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Picturing CubaArt, Culture, and Identity on the Island and in the Diaspora$
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Jorge Duany

Print publication date: 2019

Print ISBN-13: 9781683400905

Published to Florida Scholarship Online: May 2020

DOI: 10.5744/florida/9781683400905.001.0001

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PRINTED FROM FLORIDA SCHOLARSHIP ONLINE (www.florida.universitypressscholarship.com). (c) Copyright University Press of Florida, 2021. All Rights Reserved. An individual user may print out a PDF of a single chapter of a monograph in FLASO for personal use.date: 28 July 2021

Cuban Photography after 1959

Cuban Photography after 1959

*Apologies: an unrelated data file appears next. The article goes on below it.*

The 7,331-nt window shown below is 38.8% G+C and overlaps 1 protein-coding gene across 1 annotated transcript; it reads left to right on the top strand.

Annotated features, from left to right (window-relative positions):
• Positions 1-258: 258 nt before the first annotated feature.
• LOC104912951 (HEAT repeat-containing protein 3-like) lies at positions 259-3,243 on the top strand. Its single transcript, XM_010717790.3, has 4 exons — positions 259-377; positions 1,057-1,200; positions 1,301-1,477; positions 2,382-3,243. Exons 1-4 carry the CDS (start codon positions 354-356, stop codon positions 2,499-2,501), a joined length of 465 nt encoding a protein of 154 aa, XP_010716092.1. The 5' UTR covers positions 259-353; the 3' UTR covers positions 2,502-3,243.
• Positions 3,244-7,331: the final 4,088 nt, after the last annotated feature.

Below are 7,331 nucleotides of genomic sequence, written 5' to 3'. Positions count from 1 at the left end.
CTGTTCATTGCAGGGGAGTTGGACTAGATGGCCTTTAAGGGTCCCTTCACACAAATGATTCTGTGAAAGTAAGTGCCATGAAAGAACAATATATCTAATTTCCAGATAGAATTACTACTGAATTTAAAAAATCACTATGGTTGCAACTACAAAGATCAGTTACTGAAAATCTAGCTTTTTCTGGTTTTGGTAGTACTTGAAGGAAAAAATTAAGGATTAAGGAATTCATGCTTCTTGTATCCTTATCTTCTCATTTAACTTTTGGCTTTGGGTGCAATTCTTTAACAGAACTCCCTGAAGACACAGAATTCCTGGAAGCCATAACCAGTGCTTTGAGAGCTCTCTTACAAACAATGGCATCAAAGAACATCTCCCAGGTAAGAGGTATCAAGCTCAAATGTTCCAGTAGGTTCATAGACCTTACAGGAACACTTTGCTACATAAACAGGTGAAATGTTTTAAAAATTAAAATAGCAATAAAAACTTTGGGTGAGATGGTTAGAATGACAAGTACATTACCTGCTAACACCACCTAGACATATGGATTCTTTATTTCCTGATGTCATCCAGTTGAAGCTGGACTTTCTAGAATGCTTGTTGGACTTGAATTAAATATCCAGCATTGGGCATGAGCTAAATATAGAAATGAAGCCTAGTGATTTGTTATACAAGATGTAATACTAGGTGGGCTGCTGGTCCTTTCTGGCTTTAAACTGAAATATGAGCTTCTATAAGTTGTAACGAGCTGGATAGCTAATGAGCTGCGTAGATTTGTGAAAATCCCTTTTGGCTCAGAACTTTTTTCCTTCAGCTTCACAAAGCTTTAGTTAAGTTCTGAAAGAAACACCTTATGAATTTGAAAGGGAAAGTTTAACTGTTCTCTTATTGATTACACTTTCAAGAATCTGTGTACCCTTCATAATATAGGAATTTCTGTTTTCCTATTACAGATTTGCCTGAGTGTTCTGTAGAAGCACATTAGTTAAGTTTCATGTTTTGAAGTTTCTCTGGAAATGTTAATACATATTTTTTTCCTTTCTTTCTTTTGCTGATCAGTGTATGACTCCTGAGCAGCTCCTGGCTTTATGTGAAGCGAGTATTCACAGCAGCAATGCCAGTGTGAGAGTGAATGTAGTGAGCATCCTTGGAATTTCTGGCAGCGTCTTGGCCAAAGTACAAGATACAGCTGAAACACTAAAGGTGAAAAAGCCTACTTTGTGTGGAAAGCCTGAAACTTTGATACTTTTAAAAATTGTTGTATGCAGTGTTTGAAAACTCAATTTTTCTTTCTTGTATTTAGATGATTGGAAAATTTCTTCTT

Shifting Paradigms

Chapter:
(p.144) 9 Cuban Photography after 1959
Source:
Picturing Cuba
Author(s):

Iliana Cepero

Publisher:
University Press of Florida
DOI:10.5744/florida/9781683400905.003.0010

Art historian and curator Iliana Cepero analyzes how some photographers deviated from the official discourse of the 1959 Revolution as an epic and messianic process of liberation from imperialism and class oppression. Instead, as Cepero highlights, several artists (such as the 1960s artists María Eugenia Haya, aka Marucha, and José Alberto Figueroa) used photography both as a medium of self-expression and as a way to explore alternative narratives of daily life in Cuba. More recently, a new generation of photographers—among them, Eduardo García—has documented the material scarcity, poverty, marginalization, racial discrimination, and other intractable problems of contemporary Cuban society. Cepero concludes: “Cuban photography today, both in its documentary and conceptual approaches, aspires to dismantle the epic paradigm with which the Revolution came to be known as a visual phenomenon.”

Keywords:   Photography, Cuban photography, Cuban Society, Revolution, María Eugenia Haya, José Alberto Figueroa, Eduardo García

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